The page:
Mixing new and old, Brentano Quartet foments a reverent rebellion
Musical and poetic fragments draw us inside the creative process, a gestation rich in possibility. And when those fragments are from great composers, they possess a lure like the greatest unsolved mathematical problems. The Brentano String Quartet celebrated its twentieth anniversary by asking six contemporary composers to write new fragments based on six unfinished works. San Francisco Performances brought the Brentano Quartet to Herbst Theatre on Sunday, Dec 4, to hear the culmination of this project.
They began with New York composer Charles Wuorinen, who used two movements intended for the Catholic Mass by Josquin and Dufay, French Renaissance composers. He interwove and overlaid their material with his own, letting their lovely polyphonies slowly erode into more modern material. The fifteenth century church modal phrases began to slip out of tune, until all four instruments were bending notes into a complex and surprisingly danceable line.
After that came a timeless treat, Franz Schubert’s Quartet in C minor, the “Quartettsatz,” which is often performed even though it consists of a single movement. Stepping outside of the intent of the project, this was our chance to hear the Brentano quartet strut through a Romantic masterpiece. Rather than effusive passion, they gave a reading that was delicate, simply phrased and even-handed. While some quartets squabble over solos, and others balance the sting of one queen bee with the hard work of three drones, the Brentano’s approach was far more that of colleagues, allowing us to enjoy the riches of the inner lines. In that, Serena Canin illuminated the harmonies from within, playing the lower second violin line, and Misha Amory brought a sturdy presence to the viola part.
After the soaring first violin passages, which Mark Steinberg tended with sweetness and restraint, came a section of “rumble strips,” smooth sailing alternating with sudden dense tremolos.
They moved into Schubert’s incomplete next movement, stopping after a moment where the composer had stopped, then continued with Fra(nz)g-mentation, composer Bruce Adolphe’s response. Nina Maria Lee’s cello solo took a yearningly romantic phrase and built it into the backbone of a minimalist treatment. That phrase moved around the foursome, then decayed into single notes and wind-blown harmonies. It was impressive to hear Adolphe decant the material into a modern mold, with his off-kilter 11-beat rhythms creating surprising depth.
They moved back in time to J. S. Bach, giving a lovely rendition of his unfinished Contrapunctus XVIII, and bringing out the essential wonder and mystery of Bach: that he could freight his mathematical purity with such deep feeling.
Noted Russian composer Sofia Gubaidulina took Bach’s theme, a four-note play on his own name, B-A-C-H (in German, “H” is B natural), and created an almost painfully stretched-out work with plastic harmonies, withered notes and deep silences. They attempted the fugue phrase, stopped, and then tried again, this time climbing up into stratospheric harmonics before falling back down to low cello scrabbling, then ended on four slow chords, the “Bach” theme. Despite her post-modern structure, Gubaidulina grabbed for the spiritual, paralleling the essence of Bach’s fugue.
After intermission came three more pairings, derived from Haydn, Shostakovich, and Mozart. Written near the end of a fruitful life, Haydn’s Quartet in D minor, Op. 103, consisted of two movements, rather than the full four. 74-year-old composer John Harbison reflected in our program notes on what it is to continue to work into one’s seventies, the age when Haydn stopped writing, and his response to Haydn was a high point among the six excellent offerings.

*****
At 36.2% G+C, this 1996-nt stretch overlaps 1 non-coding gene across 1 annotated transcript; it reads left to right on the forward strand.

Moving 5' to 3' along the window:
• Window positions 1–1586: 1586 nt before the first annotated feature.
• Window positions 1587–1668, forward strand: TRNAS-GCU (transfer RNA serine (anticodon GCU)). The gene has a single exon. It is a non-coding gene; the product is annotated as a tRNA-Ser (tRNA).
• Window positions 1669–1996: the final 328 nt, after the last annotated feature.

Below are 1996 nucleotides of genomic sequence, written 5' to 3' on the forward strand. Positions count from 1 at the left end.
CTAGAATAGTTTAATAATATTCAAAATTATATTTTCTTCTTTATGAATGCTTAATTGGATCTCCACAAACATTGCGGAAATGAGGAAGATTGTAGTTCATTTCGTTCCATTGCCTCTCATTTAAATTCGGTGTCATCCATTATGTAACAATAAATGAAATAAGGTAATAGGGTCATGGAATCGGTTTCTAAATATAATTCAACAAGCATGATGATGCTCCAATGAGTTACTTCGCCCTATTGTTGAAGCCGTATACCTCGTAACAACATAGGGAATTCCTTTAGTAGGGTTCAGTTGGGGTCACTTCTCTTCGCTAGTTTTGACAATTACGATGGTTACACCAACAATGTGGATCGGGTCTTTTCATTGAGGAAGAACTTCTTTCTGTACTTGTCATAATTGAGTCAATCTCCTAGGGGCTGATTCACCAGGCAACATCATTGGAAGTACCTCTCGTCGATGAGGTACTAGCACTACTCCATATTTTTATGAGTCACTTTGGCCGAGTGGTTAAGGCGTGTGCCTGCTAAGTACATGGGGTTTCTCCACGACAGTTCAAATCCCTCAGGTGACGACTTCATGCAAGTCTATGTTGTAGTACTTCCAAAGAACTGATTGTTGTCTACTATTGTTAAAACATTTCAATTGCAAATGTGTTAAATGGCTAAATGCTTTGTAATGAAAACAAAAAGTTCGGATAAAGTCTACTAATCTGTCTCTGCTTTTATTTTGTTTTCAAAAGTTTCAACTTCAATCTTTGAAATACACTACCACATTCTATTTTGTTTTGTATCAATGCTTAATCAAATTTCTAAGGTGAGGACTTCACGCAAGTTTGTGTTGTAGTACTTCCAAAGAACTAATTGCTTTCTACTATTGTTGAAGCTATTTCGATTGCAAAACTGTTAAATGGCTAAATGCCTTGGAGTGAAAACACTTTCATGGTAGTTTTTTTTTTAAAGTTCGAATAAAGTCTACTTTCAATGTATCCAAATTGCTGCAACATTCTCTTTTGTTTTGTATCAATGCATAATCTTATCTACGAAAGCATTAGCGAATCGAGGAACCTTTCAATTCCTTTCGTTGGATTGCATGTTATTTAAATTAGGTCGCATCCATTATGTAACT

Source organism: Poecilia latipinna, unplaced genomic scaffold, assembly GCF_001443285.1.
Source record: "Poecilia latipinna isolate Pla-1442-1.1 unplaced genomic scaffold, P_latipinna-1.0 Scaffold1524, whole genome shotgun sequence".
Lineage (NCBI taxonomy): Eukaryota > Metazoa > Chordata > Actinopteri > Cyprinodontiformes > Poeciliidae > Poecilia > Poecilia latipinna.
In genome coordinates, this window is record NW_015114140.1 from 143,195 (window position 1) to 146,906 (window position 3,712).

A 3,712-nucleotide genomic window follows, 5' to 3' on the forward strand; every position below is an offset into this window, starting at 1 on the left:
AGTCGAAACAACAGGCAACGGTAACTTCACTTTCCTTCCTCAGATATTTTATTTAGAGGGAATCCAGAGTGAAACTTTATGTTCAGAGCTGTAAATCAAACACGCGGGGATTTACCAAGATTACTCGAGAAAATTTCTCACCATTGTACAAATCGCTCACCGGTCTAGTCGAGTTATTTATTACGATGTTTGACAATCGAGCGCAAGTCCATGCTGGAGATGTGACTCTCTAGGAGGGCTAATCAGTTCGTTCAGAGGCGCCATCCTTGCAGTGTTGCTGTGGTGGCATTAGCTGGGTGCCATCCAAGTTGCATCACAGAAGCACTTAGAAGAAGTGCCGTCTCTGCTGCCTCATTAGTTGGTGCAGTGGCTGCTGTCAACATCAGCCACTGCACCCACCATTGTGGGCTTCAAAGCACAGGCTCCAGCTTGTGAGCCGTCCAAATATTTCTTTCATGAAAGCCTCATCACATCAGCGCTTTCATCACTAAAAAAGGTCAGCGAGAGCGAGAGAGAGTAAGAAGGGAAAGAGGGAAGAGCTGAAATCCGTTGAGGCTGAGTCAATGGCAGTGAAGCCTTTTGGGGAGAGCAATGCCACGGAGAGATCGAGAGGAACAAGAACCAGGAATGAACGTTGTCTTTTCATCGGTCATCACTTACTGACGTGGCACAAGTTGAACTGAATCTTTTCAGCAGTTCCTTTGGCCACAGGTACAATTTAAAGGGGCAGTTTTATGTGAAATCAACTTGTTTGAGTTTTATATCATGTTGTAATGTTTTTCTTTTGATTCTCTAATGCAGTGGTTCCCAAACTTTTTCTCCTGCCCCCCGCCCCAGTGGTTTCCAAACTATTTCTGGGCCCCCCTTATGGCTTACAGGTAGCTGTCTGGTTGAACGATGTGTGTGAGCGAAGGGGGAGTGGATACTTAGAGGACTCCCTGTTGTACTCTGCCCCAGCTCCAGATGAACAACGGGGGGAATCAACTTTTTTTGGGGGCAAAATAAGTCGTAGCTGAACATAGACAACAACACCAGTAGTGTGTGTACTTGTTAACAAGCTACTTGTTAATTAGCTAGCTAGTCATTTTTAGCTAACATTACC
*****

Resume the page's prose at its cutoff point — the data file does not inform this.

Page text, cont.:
Complex rhythmic cadences gave rise to a sense that we were among a flock of birds, chatting amiably about order and disorder. Harbison found a careful balance between each individual’s line and response to the others, re-creating Haydn’s mastery of “friendly discourse,” the soul of a string quartet. Peaks were etched in with sharp unisons, while deftly woven dissonances shaped Harbison’s spangled fabric. This was a marvelous work, though of artistic necessity a fragment, and one hopes that it will find a permanent place.
Stephen Hartke chose Shostakovich as his springboard, and he certainly had the propulsive force of the source material, if not the bitterness. Indeed, his wild runs were almost lyrical where Shostakovich’s slower pace was acidic. Hartke chose a viola’s mid-range to balance the intensity of his writing, which Amory delivered sotto voce, before the other three joined the fray. The cello’s soft strokes mimicked the Russian’s trudging rhythms, then built as they climbed to a punishingly high exchange.
Finally, Mozart got his due, with his Quartet fragment in E Minor stuttering to a false stop in Vijay Iyer’s humorous treatment. Iyer wrote of wrestling with the feeling that he was treading on holy ground: “For a composer to be tasked with finishing an unfinished piece by Mozart is to serve as the punch line to a joke.” But he gamely tackled the impossible, first giving each string its own time signature, and then adding modern rock rhythms to the classical work. Iyer’s update thrusts the fugue into modern parlance, no easy task. But, as he predicted, it falls short of Mozart’s melodic genius.
San Francisco Performances, one of the Bay Area’s largest presenters, does the simply beautiful along with the more adventurous. Information on their many events, including chamber music, recitals, dance and jazz is available at sfperformances.org.
Photo of Brentano String Quartet, from left: Misha Amory, viola, Nina Maria Lee, cello, Mark Steinberg and Serena Canin, violins. Photo by Peter Schaaf.